The Regulators

Posted by on Sep 23, 2014 in Adventures in Tech, startups, Tory Reiss | No Comments
The Regulators

In case you haven’t been able to tell, I enjoy researching and understanding startup companies. The fusion of self determination, entrepreneurship, and fresh solutions to relevant issues is something that many, myself included, find magnetizing. While all companies technically go through a startup phase, there is one group amongst them that seems to be getting […]

The Bustle of Marketplace Startups

Posted by on Sep 1, 2014 in startups, Tory Reiss | No Comments

Whether it’s the increased connectivity the internet provides us, an increasing impatience amongst consumers, or a strong desire to do away with older business and industry models, there’s no denying- or stopping- the rise of marketplace startups. Like the best startups, they aren’t focused on creating a need,but rather alerting consumers by bringing a solution […]

Cleaning Up Insurance

Posted by on Aug 25, 2014 in Tory Reiss | No Comments

Ali Diab had a problem. After an emergency, life-saving medical procedure, he was slapped with an absolutely insane medical bill before learning that his insurance provider would not cover it. Before you jump to any conclusions, Diab was financially well-off, and so having a low-coverage plan was not at all the bigger issue. Instead, he […]

The Most Important Piece in the Startup Picture

Posted by on Aug 13, 2014 in Tory Reiss | No Comments

What do you believe to be the most important factor in a startup? The vision? The leadership? The investors? The product itself? Maybe it’s none of these things. Writing for TechCrunch, Ron Miller argues that the most important part of a startup is none of these things. While undeniably important, it’s crucial that any fledgling […]

Urban Compass

Posted by on Aug 6, 2014 in Tory Reiss | No Comments
Urban Compass

Are you familiar with the frustrating home hunting experience that Craigslist is so well known to provide? A simple search for apartments in a major city is sure to yield several results that are far from desirable: spam posts, duplicates, listings that are obviously too good to be true, and those that are advertised as […]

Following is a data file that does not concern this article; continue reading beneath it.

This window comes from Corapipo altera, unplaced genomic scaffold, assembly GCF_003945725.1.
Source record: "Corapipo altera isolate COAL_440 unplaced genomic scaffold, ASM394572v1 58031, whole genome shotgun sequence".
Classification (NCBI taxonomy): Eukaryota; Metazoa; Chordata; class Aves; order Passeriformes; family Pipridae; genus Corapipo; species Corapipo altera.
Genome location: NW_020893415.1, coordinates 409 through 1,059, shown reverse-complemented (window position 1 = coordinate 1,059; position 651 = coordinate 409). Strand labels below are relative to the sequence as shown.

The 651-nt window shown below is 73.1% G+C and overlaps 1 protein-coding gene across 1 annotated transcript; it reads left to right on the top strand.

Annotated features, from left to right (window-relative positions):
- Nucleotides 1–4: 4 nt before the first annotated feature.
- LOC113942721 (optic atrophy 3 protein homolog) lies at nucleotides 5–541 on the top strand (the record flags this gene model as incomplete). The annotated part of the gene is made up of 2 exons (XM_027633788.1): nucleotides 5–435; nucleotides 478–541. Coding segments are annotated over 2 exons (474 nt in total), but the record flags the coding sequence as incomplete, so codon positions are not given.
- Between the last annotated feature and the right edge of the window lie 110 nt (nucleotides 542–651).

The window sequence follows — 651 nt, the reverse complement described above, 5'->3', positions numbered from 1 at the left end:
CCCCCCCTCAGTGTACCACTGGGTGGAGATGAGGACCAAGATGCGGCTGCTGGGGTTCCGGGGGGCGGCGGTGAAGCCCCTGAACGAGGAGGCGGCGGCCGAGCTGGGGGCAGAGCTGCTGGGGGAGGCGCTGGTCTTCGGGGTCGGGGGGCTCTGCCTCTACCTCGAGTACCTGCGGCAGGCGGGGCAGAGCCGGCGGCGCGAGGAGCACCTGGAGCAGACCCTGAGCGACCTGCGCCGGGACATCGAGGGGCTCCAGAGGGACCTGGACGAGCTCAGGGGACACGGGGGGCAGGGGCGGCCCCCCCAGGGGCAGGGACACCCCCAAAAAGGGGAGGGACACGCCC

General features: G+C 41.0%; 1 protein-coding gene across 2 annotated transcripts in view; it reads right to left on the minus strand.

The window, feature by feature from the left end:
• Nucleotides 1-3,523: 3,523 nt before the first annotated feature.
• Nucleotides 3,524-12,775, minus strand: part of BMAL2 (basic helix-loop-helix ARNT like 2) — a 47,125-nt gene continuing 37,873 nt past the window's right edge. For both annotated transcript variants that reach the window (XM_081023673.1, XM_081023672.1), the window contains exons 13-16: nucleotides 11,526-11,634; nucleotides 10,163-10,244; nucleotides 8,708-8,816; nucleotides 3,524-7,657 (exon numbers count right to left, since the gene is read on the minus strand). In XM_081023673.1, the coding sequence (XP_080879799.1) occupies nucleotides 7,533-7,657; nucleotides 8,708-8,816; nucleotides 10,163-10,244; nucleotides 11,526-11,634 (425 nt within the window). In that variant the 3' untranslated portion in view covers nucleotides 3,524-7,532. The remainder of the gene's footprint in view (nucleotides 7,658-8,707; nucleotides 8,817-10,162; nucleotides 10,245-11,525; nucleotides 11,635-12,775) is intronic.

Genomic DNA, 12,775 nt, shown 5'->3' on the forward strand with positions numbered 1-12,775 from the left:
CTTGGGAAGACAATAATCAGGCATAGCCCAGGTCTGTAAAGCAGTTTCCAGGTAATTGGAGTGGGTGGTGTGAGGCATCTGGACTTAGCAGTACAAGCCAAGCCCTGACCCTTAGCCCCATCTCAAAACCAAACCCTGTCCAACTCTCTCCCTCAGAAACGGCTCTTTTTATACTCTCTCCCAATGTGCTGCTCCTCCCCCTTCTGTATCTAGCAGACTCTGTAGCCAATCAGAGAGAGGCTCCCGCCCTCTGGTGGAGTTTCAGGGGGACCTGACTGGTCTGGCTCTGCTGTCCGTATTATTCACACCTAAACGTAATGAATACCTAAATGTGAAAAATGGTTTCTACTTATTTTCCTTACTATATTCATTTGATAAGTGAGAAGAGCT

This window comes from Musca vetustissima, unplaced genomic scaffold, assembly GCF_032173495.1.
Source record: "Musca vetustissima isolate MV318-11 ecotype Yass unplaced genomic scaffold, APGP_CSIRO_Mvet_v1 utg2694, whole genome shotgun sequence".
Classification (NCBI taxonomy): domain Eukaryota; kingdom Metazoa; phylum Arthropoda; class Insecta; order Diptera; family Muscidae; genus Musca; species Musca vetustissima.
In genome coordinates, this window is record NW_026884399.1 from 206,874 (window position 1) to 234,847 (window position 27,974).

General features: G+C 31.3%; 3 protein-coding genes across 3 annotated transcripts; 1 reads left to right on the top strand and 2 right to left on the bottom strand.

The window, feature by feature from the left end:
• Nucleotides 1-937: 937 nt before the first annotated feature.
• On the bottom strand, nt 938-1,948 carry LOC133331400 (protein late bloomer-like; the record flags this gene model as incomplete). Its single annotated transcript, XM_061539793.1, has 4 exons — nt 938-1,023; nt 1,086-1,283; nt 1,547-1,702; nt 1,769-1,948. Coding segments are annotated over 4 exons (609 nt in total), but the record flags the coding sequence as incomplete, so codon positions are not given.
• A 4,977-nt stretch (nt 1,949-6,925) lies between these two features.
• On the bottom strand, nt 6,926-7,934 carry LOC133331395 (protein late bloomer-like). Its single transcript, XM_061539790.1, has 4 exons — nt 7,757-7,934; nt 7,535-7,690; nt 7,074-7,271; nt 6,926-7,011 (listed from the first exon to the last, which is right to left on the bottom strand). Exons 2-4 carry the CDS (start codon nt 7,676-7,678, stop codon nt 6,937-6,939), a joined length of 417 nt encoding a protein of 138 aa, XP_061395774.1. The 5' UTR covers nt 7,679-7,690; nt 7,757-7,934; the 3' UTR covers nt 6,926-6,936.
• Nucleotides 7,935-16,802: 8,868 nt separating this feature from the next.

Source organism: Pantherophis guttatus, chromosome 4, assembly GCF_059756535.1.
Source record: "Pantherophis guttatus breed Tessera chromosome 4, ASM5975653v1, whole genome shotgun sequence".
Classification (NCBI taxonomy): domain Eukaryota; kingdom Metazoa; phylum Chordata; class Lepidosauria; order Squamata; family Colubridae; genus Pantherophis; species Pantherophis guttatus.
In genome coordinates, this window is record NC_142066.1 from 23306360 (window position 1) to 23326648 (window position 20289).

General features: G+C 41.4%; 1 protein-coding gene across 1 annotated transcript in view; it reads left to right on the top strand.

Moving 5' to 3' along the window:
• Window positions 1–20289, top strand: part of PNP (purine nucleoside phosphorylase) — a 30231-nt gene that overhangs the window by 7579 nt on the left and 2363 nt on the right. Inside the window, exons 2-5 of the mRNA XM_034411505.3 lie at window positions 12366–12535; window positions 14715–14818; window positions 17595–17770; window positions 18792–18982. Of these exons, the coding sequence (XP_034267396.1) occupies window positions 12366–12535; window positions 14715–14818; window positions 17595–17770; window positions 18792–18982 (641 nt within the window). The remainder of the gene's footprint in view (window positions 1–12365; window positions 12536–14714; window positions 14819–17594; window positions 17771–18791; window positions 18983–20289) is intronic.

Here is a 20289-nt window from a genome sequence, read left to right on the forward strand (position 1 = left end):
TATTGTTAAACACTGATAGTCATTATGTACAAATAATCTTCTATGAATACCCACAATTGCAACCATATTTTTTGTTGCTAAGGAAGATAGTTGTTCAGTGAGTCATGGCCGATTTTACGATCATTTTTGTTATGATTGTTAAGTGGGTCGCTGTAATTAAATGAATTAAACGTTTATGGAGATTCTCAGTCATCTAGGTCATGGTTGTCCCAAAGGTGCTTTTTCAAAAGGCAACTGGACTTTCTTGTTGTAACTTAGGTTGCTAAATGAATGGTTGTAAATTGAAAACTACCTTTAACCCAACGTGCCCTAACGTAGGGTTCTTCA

Acorns: Investing in the Smartphone Era

Posted by on Jul 30, 2014 in Tory Reiss | No Comments
Acorns: Investing in the Smartphone Era

Let’s be honest, investing your money can be an insanely daunting task for the newcomer. And no, I’m not talking about investments like buying a house, car, or even a shiny new Apple product. For the moment, “investment” will be referring to investments in the stock market. And even if investing in the stock market […]

Health X

Posted by on Jun 29, 2014 in Tory Reiss | No Comments

Public health. It’s a sector that we can all agree is exceedingly important in a world that has become increasingly sedentary, but somehow continues to fall by the wayside. Governments are wrestling with the question of how to encourage populations to become more active and engage in healthier lifestyles. It’s win-win, too. People live longer […]

Learning From Startup Failure

Posted by on Jun 25, 2014 in Tory Reiss | No Comments

For as long as many of us can remember, we’ve been told by parents and authority figures alike that it’s important for us to learn from our failures. Understandably, it’s not at all an easy thing to do- it requires a solid level of introspection and an even greater level of humility. For one thing, […]

Saving Moments with… Google+?

Posted by on May 27, 2014 in Tory Reiss | No Comments

A recent post from Wired sheds some light on a new feature for the underused Google+. “Stories”,which is used in conjunction with Google+ Photos, attempts to correct the massively obvious issues surrounding the large number of photos taken, as well as the ever increasing storage capacity for these photos. See, remember the disposable camera? The […]

The Pitfalls of Cognitive Bias

Posted by on May 27, 2014 in Finance, Personal Finance, Tory Reiss | No Comments

Over at the Mad Fientist, there was a recent discussion on the pitfalls of cognitive bias, framing, and and anchoring. While the entry starts out as something that would be reminiscent of a lecture out of an Intro to Psych course, it winds up being fairly applicable to the economics of our financial decisions. And […]